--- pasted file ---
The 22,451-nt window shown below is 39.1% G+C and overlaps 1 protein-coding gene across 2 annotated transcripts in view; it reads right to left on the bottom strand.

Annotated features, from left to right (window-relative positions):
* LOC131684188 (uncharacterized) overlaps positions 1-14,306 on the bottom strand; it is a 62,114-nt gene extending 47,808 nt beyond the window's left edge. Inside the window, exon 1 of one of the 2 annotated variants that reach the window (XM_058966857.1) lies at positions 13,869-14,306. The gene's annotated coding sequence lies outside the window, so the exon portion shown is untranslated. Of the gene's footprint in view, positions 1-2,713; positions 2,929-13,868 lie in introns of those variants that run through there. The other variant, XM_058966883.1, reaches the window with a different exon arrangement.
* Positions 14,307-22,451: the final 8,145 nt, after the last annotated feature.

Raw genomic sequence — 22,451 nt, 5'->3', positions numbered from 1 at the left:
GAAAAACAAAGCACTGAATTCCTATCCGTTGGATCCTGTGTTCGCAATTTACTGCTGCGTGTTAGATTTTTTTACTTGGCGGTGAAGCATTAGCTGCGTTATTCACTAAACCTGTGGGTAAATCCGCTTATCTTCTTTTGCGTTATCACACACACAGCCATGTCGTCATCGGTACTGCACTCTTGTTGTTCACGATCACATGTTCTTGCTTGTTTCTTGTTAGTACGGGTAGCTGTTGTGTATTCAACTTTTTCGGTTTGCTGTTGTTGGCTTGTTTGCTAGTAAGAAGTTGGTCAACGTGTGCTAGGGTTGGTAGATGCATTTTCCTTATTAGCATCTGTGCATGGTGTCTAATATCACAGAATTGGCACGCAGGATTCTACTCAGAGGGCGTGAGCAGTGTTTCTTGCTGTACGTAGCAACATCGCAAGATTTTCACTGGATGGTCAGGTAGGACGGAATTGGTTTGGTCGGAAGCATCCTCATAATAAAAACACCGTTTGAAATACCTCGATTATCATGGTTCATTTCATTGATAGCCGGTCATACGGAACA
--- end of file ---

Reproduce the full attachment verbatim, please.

The 22,451-nt window shown below is 39.1% G+C and overlaps 1 protein-coding gene across 2 annotated transcripts in view; it reads right to left on the bottom strand.

Annotated features, from left to right (window-relative positions):
* LOC131684188 (uncharacterized) overlaps positions 1-14,306 on the bottom strand; it is a 62,114-nt gene extending 47,808 nt beyond the window's left edge. Inside the window, exon 1 of one of the 2 annotated variants that reach the window (XM_058966857.1) lies at positions 13,869-14,306. The gene's annotated coding sequence lies outside the window, so the exon portion shown is untranslated. Of the gene's footprint in view, positions 1-2,713; positions 2,929-13,868 lie in introns of those variants that run through there. The other variant, XM_058966883.1, reaches the window with a different exon arrangement.
* Positions 14,307-22,451: the final 8,145 nt, after the last annotated feature.

Raw genomic sequence — 22,451 nt, 5'->3', positions numbered from 1 at the left:
GAAAAACAAAGCACTGAATTCCTATCCGTTGGATCCTGTGTTCGCAATTTACTGCTGCGTGTTAGATTTTTTTACTTGGCGGTGAAGCATTAGCTGCGTTATTCACTAAACCTGTGGGTAAATCCGCTTATCTTCTTTTGCGTTATCACACACACAGCCATGTCGTCATCGGTACTGCACTCTTGTTGTTCACGATCACATGTTCTTGCTTGTTTCTTGTTAGTACGGGTAGCTGTTGTGTATTCAACTTTTTCGGTTTGCTGTTGTTGGCTTGTTTGCTAGTAAGAAGTTGGTCAACGTGTGCTAGGGTTGGTAGATGCATTTTCCTTATTAGCATCTGTGCATGGTGTCTAATATCACAGAATTGGCACGCAGGATTCTACTCAGAGGGCGTGAGCAGTGTTTCTTGCTGTACGTAGCAACATCGCAAGATTTTCACTGGATGGTCAGGTAGGACGGAATTGGTTTGGTCGGAAGCATCCTCATAATAAAAACACCGTTTGAAATACCTCGATTATCATGGTTCATTTCATTGATAGCCGGTCATACGGAACA